Maher emphasized, “I couldn’t do my show if it weren’t for what he did.”
The host went on to lament that, while Lear opened a lot of doors, “a lot of those doors have shut.”
He then said, “TV is not what it was in the ’70s.”
CNN’s Laura Coates, a guest on the show, replied, “Some of the most controversial shows…I don’t know that — as much as we’ve evolved as a society — we would have the ability to do those shows [now] without it ending up on the cutting room floor…Someone would be afraid that too many folks would clutch their pearls.”
Maher’s other guest, novelist Walter Kirn observed, “The great thing about that show is you never knew who the hero and the villain was. I had an uncle who thought Archie Bunker was the hero of the show. And for a while, I thought so too. I mean, he really held his own…The show gave a round portrayal of people of all kinds. And you kind of got a begrudging education of Archie over time. I think it gave more credit to the kind of characters that are now just dismissed. That wouldn’t be possible now.”
Coates said that, while Archie Bunker may not be allowed on TV, he is still well represented among the country’s actual population.
“Archie Bunker is not really in the rear view mirror. Archie Bunker is the bit for the drunk uncle today. We’re talking about Donald Trump. We’re talking about people who feel left behind.”
Maher seemed surprised.
“You don’t feel there are less Archie Bunkers in America today?” he asked.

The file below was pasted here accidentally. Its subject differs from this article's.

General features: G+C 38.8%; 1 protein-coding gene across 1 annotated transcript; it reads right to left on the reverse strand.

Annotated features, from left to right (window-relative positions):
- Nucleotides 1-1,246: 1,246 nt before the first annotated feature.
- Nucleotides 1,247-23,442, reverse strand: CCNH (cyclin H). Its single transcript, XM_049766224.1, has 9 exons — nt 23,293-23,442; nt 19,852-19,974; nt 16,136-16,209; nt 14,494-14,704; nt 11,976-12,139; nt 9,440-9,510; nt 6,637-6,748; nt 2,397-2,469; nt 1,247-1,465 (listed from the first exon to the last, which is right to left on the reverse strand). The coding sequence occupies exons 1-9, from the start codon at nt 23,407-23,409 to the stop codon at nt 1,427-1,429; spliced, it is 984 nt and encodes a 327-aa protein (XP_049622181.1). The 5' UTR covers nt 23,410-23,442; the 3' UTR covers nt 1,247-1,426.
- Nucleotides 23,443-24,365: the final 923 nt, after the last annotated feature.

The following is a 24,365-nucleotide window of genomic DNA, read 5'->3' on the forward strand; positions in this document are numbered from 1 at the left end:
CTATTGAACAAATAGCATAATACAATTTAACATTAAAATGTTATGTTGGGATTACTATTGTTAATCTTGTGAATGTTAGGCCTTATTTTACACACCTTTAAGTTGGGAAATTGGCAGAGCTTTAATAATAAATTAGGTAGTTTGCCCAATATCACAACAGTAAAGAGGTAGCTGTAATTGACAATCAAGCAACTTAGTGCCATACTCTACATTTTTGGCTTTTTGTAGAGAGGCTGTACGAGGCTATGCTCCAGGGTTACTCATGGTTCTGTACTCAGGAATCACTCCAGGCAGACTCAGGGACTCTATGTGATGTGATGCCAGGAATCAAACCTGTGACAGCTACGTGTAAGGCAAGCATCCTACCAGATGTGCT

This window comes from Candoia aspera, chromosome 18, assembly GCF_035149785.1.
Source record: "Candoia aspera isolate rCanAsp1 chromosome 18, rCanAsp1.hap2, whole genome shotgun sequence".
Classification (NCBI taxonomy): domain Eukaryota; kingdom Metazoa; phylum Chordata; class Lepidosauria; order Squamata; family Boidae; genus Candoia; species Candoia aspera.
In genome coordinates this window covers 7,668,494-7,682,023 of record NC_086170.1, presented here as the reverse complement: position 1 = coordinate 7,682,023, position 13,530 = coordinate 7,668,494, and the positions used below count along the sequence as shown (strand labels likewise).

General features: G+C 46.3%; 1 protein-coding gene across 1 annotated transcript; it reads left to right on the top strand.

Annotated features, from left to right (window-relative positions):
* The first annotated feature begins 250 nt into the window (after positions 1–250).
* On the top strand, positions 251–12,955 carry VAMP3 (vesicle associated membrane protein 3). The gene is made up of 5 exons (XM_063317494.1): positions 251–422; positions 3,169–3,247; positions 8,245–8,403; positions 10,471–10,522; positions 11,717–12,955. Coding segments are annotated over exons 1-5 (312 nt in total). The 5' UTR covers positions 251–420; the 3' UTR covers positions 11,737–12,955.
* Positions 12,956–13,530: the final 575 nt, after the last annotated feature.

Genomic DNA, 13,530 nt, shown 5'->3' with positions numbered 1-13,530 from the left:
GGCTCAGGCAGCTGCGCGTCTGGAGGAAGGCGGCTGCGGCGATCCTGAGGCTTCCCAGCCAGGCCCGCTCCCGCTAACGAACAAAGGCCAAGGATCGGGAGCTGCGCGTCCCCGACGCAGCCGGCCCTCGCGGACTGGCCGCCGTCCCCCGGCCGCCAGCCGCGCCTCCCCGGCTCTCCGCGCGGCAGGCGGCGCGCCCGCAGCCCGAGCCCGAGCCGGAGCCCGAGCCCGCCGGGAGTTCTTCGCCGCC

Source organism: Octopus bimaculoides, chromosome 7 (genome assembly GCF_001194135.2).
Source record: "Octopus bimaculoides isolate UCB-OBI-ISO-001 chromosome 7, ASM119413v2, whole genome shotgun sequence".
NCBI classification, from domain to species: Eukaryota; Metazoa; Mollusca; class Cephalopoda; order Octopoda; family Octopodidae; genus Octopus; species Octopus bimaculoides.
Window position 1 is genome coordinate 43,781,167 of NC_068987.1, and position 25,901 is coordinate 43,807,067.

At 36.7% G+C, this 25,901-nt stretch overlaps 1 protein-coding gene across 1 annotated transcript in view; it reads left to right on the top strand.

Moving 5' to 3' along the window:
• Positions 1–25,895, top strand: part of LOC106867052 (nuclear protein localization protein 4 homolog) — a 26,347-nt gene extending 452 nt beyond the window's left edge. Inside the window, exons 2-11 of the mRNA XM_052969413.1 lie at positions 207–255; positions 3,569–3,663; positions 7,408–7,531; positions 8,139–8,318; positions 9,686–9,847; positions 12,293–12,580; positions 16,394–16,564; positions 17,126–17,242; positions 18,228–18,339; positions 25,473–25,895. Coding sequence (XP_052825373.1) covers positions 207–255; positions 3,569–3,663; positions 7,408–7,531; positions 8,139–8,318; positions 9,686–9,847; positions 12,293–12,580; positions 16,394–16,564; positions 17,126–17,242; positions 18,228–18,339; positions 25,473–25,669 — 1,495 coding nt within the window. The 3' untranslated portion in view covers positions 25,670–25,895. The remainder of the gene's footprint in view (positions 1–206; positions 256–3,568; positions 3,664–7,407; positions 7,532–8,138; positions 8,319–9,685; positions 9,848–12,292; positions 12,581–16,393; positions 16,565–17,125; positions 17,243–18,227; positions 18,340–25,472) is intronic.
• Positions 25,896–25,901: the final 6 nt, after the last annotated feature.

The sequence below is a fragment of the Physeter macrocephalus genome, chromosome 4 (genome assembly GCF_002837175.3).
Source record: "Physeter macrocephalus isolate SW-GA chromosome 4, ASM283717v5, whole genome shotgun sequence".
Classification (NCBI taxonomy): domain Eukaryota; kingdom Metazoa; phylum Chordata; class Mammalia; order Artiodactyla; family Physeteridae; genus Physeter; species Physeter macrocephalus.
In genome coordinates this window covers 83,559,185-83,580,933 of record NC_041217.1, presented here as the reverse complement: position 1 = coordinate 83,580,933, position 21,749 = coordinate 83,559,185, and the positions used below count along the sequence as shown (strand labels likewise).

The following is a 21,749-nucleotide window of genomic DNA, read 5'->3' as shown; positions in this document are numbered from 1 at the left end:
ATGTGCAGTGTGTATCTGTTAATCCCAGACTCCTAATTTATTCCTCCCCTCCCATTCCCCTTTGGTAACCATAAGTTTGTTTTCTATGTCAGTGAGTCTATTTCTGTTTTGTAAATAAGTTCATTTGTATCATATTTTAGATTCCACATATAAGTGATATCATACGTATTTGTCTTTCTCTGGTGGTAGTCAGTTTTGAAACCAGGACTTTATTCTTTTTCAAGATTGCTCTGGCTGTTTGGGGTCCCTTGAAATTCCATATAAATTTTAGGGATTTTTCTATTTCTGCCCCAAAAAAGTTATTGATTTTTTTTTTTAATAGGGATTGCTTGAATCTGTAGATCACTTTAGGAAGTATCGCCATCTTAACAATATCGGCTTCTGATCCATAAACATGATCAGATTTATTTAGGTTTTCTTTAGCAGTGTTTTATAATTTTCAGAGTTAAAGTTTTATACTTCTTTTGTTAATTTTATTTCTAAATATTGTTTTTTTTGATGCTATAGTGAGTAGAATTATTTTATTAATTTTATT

“We still have a lot of Archie Bunkers in this country,” Coates said.
Shuffling back to TV, to prove his “those were the days” point about All in the Family, Maher offered up a Deadline report about a recent controversy.
“Just to give you an idea of how far we’ve come,” he said, “there’s a show called Station 19. It’s a Shonda Rhimes show. It’s very successful.”
Maher then related an incident involving the depiction of racism on the page that left the writing team of the Grey’s Anatomy spinoff reeling. According to sources, it had to do with a writer’s recent draft of an outline that included numerous uses of a racial slur by a racist character. The script was assigned to a white writer, and the word in question was b—-r, a derogatory reference to a person of Latino descent. The outline was met with shock and disbelief, and tensions grew to a point where the virtual room had to be put on pause.
“It’s a show where they were trying to depict a racist character,” and incredulous Maher said. “They shut down the show. They brought in an organizational psychologist.”
Maher then wondered, “Is this ever going to go back to where it was?” The panel had no answer for that one.